Can autonomous tractors solve farming’s labor issues?

John Deere autonomous tractor displayed at CES.
John Deere autonomous tractor displayed at CES.
Image: REUTERS/Steve Marcus
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Farmers will soon be able to operate a 30,000 lbs John Deere tractor from an app.

At the Consumer Electronic Show (CES) in Las Vegas last week, Deere announced it will release a fully autonomous version of its signature green and yellow 8R tractor for purchase this year. The tractor will move through the fields plowing the soil, without the need for a human sitting in the vehicle.

The tractor won’t come cheap. The company did not disclose a cost, but Deere’s conventional 8R series tractors can approach $500,000. Deere said it is exploring subscription options, Wired reported.

It’s a big step for Deere. In 1837, the same agricultural manufacturing company came up with the steel plow. In recent years, the company has increasingly positioned itself as a tech company and since the mid-1990s, Deere has been using GPS data to determine crop yields. “If you visit a farm, you’ll see as much technology in the field as you do in Silicon Valley,” said Jahmy Hindson, chief technology officer at Deere, at a CES press conference.

The autonomous tractor is equipped with 12 cameras that allow it to sense its environment and make adjustments to its route. When the tractor detects a foreign object outside its standard classification of objects, it will stop in its tracks. Unlike an autonomous vehicle on a road, there are less variables for a tractor on a farm, and it can run on its own all day. The machines have been trained on thousands of images of farms from the past three years, and will continue to improve, as they collect more data, according to Deere.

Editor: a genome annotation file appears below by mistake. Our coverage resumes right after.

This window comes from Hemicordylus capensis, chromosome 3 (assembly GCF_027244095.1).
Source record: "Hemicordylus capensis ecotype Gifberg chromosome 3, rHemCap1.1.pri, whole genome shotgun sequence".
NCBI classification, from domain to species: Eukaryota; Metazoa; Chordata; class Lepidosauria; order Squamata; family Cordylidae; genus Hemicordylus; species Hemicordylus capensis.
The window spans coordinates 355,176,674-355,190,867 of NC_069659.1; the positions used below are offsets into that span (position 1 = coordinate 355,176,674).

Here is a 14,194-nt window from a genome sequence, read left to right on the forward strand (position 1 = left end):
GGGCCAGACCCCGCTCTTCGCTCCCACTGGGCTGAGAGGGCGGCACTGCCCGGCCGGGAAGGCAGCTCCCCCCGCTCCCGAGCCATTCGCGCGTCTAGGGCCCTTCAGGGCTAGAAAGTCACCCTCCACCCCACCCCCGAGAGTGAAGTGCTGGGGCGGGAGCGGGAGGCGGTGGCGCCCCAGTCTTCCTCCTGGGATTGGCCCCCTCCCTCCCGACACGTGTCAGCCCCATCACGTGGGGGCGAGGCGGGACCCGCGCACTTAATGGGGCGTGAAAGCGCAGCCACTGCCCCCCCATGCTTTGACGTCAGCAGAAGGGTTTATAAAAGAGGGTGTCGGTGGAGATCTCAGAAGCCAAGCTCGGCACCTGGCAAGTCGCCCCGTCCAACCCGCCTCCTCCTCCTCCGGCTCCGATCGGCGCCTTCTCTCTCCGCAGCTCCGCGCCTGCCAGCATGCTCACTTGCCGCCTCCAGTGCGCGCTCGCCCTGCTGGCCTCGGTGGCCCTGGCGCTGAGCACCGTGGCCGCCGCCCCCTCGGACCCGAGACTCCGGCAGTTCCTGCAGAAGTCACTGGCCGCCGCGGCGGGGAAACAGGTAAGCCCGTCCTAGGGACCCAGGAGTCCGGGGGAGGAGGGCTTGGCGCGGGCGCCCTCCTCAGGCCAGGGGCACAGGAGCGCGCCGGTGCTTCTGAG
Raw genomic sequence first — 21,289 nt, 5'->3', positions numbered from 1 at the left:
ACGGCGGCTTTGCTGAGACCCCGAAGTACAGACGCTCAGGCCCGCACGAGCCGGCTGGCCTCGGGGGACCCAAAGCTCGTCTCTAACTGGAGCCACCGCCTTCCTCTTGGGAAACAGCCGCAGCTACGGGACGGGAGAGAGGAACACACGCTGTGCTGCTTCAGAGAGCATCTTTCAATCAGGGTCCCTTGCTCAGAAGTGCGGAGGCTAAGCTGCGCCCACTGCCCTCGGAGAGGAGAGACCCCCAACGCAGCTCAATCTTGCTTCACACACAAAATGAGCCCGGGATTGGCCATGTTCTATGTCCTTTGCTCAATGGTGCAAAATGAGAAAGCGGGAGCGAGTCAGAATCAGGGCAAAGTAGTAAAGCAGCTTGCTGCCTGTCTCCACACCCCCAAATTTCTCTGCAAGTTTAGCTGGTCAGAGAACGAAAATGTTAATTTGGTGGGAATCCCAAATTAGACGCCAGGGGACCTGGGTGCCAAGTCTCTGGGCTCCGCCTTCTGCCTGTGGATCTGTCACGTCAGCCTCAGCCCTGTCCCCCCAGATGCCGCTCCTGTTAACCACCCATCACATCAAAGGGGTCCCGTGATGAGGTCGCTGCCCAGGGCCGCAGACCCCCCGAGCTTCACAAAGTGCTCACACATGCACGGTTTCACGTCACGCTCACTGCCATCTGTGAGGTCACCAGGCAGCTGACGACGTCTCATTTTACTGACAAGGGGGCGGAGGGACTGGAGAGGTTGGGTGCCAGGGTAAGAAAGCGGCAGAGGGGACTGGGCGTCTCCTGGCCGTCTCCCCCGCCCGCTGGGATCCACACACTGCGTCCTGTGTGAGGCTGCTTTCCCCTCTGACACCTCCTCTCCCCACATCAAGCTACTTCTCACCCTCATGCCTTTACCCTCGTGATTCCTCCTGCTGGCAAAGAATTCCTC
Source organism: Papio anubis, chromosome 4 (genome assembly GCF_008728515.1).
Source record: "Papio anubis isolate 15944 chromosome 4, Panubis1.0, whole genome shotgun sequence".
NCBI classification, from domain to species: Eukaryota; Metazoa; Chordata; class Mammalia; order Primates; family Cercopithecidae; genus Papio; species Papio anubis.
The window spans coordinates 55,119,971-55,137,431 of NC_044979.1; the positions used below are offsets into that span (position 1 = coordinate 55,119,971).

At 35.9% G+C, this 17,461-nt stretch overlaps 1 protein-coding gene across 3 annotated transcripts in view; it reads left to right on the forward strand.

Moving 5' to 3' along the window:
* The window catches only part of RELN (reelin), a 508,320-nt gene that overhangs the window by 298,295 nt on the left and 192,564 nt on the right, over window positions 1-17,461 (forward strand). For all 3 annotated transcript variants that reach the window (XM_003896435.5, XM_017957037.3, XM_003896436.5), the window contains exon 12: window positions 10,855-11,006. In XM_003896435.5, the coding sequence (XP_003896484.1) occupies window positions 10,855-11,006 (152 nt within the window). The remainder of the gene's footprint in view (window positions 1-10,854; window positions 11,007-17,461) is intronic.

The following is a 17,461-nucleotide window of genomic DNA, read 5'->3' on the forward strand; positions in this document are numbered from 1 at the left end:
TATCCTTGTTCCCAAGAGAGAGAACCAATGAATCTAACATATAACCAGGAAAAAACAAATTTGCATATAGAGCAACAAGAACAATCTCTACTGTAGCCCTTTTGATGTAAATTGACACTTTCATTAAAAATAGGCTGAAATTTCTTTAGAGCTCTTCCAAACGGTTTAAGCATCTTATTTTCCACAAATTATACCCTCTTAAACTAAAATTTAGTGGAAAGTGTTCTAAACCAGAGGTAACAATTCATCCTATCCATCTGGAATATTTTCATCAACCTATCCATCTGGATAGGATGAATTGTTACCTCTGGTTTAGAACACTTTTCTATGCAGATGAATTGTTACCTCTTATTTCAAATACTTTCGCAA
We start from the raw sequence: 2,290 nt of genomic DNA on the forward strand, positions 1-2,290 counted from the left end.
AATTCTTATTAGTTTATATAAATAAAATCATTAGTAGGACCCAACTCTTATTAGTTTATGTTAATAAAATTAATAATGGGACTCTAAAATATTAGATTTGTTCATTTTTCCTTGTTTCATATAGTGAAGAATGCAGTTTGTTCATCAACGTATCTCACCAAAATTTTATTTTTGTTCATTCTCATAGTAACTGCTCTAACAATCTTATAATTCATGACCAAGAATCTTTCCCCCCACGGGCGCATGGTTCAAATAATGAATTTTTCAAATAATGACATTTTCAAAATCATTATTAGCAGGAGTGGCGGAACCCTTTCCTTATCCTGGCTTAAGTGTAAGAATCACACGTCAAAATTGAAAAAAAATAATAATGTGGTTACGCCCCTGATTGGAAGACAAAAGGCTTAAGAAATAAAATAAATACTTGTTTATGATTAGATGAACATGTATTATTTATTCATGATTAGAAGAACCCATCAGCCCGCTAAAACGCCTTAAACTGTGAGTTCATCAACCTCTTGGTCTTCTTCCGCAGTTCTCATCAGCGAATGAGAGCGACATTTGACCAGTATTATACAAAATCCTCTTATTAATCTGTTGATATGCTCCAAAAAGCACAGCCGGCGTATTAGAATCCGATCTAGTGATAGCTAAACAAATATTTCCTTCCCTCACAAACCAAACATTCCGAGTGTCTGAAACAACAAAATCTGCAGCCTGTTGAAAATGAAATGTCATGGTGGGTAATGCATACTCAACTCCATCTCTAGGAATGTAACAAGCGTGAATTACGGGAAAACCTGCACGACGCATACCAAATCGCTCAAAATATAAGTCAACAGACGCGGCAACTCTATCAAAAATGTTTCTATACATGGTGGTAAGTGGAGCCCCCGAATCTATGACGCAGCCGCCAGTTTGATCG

Using robots to solve labor challenges

One of the biggest ongoing challenges for farmers is finding labor, and self-driving tractors could help.

Fewer people are starting careers in agriculture, said Deanna Kovar, Deere’s vice president of precision agriculture production systems, during the conference. The average US farmer is over 55-years-old (pdf) and as rural populations dwindle across the midwest, migrant workers are not able to make up the difference. At the same time, the job isn’t easy: Farmers can work over 12 hours a day. Automating parts of the farm could give workers more time back while eliminating labor costs, according to the company.

But as the technology get more sophisticated, farmers will have less control over operations and become ever more dependent on one big company. Deere accounts for more than half of all farm machinery sales in the US and more than a third of equipment revenue worldwide, reported Bloomberg. Farmers own the hardware, but the software is still controlled by the company. When machines break, farmers need a Deere dealer to diagnose the problem. Some farmers say that it can be more costly than sending it to a local mechanic.

For Deere, parts and services are three to six times more profitable than sales of original equipment, reported Bloomberg. If farmers had more control over the parts and services, that could hurt Deere’s business.

States have been increasingly taking up this issue. Right-to-repair legislation has been introduced in at least 25 states and a national bill was filed in Congress, which would require manufacturers to provide owners and repair shops access to software diagnostics, service manuals, parts, and information needed to fix the machinery.